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No third truth value in constructive logic

The proof is short enough to present here if you are curious to see it. You may find it a bit mind boggling at first, but there are no hidden details; this is the complete proof, as written out in English rather than in the more concise but esoteric language of mathematical symbols.

First we need some background in the way constructive logic works.

In constructive logic, the only way to show a statement to be true is to prove it.

The only way to show that a statement is false is to suppose it is true, work out the consequences of that, and derive a contradiction.

It is possible to go on, and set out a complete set of logical inference rules. In fact we only need two here, but they are common sense, and they'd probably obscure the main point. I'll give them at the end.

Now we can prove the result.

Let A be some statement we'd like to assert to have an intermediate truth value. Maybe something like, that gold is yellow in colour. (Substitute your own favourite here).

A: Gold is yellow.

Let B be the statement that A is false. So, putting it as closely as possible in ordinary language, B reads

Let C be the statement that A has an intermediate truth value

C: The statement that gold is yellow can't be proved, and there is no way to derive a contradiction from it.

Will we be able to hold this position C, or will we be forced to back down? If we have to back down, then A has no third truth value. So we expect we will have to back down, but how is it going to happen? We need to assert C and see where it leads us.

So, let's throw caution to the winds, and assert:

C!

The first part of C asserts that A leads to a contradiction, because that is what a constructivist means if he/she says a statement can't be proved.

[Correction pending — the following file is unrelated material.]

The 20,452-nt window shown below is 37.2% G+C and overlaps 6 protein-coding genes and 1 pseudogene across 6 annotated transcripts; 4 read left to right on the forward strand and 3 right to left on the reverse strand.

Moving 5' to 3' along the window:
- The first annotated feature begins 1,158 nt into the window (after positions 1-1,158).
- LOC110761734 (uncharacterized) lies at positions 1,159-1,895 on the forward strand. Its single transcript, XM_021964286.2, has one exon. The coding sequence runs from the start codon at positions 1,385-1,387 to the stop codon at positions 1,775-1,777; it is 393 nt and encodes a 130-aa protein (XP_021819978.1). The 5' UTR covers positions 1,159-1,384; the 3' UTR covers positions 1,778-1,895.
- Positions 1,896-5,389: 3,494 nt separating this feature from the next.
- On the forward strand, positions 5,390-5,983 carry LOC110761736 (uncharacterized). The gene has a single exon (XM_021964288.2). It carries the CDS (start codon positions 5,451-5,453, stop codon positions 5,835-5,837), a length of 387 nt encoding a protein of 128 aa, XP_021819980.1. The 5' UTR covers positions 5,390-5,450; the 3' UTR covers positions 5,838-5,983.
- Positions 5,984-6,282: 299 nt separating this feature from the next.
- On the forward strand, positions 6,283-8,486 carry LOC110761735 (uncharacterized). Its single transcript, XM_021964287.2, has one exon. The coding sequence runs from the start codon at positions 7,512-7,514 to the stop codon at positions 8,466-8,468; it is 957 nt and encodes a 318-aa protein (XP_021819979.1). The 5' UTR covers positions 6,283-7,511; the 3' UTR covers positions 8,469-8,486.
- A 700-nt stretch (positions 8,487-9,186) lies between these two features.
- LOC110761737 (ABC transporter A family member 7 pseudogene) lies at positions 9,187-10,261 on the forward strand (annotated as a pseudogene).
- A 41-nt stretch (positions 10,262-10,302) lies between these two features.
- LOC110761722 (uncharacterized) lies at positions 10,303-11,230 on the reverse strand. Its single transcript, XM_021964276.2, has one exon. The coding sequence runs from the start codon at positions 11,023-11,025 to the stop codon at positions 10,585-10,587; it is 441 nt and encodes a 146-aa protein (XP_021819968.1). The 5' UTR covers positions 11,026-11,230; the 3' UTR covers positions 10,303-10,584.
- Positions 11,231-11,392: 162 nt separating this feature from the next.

So that means that we are committed to asserting B.

The second part of C asserts that there is no way to derive a contradiction from A. So if we assert C, we are also commited to asserting that B is false, in other words, that B leads to a contradiction.

Putting those together, we find that, as a result of asserting C, we are committed to asserting B. We are also committed to saying that B leads to a contradiction.

So we are committed to asserting a contradiction.

The only way out is to back down, and stop trying to assert C.

There was nothing special about A. Substitute any favourite candidate for a statement with an intermediate truth value, and it will fall foul of the identical sequence of logical steps.

We did everything perfectly as regards logical inference, so the only thing that can give is to stop trying to assert C.

So constructive logic has no third truth value.

Q.E.D. - if you have managed to follow the argument. You may need to give it a fair bit of time to sink in.

There is nothing wrong with a third truth value per se

In fact, there is a whole mathematical field that studies intermediate truth values, called Fuzzy Logic.

You could even have a constructive study of fuzzy logic, so long as the fuzzy logic was what you were studying, and you keep the fuzziness there, and keep to clear crisp distinctions of truth and falsity in your description of how the logic works.

What we have proved

What we have seen here is that intermediate truth values can't be used in constructive logic, with its interpretation of true as only assertable if you can prove something, and false, only if you can derive a contradiction from it.

The logical rules used to prove this result

The first rule is:

If one asserts both S and T, then one is committed to asserting each one individually.

The second one is:

If one asserts that S is true, and asserts that S leads to T then one is committed to asserting T.

(the way we used it, S is the statement B, and T is the contradiction.).

I said they were common sense, but one should spell them out to do it properly, so there they are.